Oklahoma wasn’t the first rapid turnaround under Kruger. When Kruger took over the Florida job in 1990, the Gators were coming off of a 7-21 season. Four years into the role, Kruger guided UF to the 1994 Final Four.  Kruger is one of just two head coaches (also Rick Pitino with Kentucky and Louisville) to inherit two teams coming off a sub-.500 year and take both to the Final Four within the first five seasons as head coach.

A staple of the NCAA postseason, Kruger has taken five different schools to the Big Dance. His collegiate teams have made postseason appearances in 22 of the last 29 years. He has guided teams to 18 NCAA Tournaments, five Sweet 16s and two Final Fours.

As hard as Kruger works to achieve excellence on the hardwood, he is just as committed to his role as a community leader in the fight against cancer. Kruger is in his first year as council chair of Coaches vs. Cancer, a nationwide program partnering with the American Cancer Society and the National Association of Basketball Coaches. Kruger has been a member of the Coaches vs. Cancer Council since 2007 and has been a longtime supporter of the American Cancer Society.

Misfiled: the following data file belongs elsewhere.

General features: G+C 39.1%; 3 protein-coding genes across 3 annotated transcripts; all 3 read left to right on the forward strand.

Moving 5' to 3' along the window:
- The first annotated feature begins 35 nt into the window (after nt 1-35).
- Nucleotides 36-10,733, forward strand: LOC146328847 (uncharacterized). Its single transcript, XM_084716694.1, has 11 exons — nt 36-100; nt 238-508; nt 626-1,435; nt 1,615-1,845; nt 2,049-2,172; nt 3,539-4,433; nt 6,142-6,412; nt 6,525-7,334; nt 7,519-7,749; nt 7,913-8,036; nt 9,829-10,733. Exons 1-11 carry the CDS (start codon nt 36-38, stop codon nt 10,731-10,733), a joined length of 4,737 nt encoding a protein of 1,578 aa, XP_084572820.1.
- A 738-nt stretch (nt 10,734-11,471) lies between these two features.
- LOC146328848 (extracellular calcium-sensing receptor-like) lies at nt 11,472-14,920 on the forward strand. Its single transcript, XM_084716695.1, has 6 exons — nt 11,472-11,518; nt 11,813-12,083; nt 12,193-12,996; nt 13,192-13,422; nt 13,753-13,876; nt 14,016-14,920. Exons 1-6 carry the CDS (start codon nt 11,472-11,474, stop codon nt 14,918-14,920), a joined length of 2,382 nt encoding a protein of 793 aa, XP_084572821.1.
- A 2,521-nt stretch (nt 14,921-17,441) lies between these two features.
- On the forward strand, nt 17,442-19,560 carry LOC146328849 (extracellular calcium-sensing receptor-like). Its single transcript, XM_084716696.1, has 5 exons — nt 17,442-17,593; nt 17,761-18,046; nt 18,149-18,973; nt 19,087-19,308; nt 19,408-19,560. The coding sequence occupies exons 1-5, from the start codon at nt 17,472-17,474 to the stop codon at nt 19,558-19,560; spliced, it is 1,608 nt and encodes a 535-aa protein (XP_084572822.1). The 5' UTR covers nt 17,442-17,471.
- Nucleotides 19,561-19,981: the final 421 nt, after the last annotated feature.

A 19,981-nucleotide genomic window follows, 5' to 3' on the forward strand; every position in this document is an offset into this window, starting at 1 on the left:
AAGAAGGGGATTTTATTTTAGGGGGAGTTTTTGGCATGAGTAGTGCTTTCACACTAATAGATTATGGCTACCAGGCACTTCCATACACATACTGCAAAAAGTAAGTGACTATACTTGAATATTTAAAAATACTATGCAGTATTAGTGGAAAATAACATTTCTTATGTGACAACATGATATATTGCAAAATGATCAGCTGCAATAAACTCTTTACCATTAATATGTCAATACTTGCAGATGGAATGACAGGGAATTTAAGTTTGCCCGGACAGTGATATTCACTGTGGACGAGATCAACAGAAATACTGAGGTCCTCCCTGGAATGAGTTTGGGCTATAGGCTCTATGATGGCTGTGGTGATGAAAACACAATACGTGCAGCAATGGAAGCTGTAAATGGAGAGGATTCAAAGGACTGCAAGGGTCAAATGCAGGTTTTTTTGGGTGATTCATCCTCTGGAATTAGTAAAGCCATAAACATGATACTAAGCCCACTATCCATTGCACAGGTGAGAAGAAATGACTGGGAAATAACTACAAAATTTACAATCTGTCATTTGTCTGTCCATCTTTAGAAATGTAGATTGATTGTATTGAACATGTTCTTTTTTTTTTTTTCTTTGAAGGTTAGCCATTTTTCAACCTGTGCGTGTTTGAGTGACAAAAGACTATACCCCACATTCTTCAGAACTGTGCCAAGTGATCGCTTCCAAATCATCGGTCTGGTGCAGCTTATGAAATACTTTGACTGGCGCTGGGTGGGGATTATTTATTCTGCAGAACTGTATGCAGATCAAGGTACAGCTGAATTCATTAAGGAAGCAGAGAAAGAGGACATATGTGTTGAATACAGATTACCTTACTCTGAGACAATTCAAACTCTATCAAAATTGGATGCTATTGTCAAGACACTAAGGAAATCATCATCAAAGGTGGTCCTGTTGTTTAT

Kruger’s accolades both on and off the court have earned him multiple recognitions over recent years. In 2017, Kruger was honored with the National Association of Basketball Coaches (NABC) Metropolitan Award for long and outstanding service to men’s college basketball.

Before the start of the 2018-19 campaign, the John R. Wooden Award selected him as the 2019 recipient of its Legends of Coaching Award. Created in 1999, the Legends of Coaching honor recognizes college coaches who exemplify Coach Wooden’s high standard of coaching success and personal integrity. The honorees are selected based on character, success on the court, graduation rate of student-athletes in their basketball program, coaching philosophy and identification with the goals of the John R. Wooden Award.